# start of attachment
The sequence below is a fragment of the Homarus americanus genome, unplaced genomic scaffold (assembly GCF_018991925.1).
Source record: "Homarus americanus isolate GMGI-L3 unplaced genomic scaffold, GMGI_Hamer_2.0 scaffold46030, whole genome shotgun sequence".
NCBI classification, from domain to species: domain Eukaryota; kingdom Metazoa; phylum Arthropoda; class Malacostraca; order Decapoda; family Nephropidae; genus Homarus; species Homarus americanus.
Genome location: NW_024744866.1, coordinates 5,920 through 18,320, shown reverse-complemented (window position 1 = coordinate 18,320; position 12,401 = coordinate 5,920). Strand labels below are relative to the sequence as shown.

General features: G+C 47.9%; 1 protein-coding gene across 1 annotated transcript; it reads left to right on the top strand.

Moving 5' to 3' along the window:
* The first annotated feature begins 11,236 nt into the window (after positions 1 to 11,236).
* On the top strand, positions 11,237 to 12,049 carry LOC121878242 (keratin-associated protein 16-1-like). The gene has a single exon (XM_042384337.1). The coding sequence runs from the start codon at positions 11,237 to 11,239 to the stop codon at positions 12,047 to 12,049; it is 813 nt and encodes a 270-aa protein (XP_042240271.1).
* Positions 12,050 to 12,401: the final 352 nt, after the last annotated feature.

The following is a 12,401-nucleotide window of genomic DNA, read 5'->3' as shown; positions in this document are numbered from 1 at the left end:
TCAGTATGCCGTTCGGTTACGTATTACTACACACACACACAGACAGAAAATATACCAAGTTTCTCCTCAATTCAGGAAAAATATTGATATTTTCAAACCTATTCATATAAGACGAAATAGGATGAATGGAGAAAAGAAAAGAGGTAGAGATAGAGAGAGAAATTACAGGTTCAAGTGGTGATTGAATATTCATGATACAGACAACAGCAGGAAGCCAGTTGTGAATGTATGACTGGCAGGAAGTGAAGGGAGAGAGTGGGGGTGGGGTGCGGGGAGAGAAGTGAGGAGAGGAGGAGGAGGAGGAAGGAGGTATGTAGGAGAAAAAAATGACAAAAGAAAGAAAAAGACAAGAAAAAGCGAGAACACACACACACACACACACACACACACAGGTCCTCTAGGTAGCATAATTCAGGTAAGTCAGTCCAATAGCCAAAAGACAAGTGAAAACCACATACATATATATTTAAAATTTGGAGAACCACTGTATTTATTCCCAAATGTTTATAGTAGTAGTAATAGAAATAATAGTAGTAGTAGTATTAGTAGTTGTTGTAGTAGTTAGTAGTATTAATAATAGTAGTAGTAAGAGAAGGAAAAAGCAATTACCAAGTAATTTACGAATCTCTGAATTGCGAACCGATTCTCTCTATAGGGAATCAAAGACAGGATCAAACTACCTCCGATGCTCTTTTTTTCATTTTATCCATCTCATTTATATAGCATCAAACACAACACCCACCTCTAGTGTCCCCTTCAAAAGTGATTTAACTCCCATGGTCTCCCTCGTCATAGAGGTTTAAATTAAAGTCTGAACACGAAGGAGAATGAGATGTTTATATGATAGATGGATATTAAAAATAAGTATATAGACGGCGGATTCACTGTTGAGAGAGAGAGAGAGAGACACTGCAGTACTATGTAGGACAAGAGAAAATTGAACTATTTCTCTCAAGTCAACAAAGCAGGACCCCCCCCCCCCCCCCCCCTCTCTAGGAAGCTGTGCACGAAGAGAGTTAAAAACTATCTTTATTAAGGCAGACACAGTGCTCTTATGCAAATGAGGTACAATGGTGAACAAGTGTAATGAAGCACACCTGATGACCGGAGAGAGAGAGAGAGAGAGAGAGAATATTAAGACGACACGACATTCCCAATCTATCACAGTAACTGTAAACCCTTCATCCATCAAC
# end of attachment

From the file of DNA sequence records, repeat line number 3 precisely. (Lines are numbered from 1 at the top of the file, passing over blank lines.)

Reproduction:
NCBI classification, from domain to species: domain Eukaryota; kingdom Metazoa; phylum Arthropoda; class Malacostraca; order Decapoda; family Nephropidae; genus Homarus; species Homarus americanus.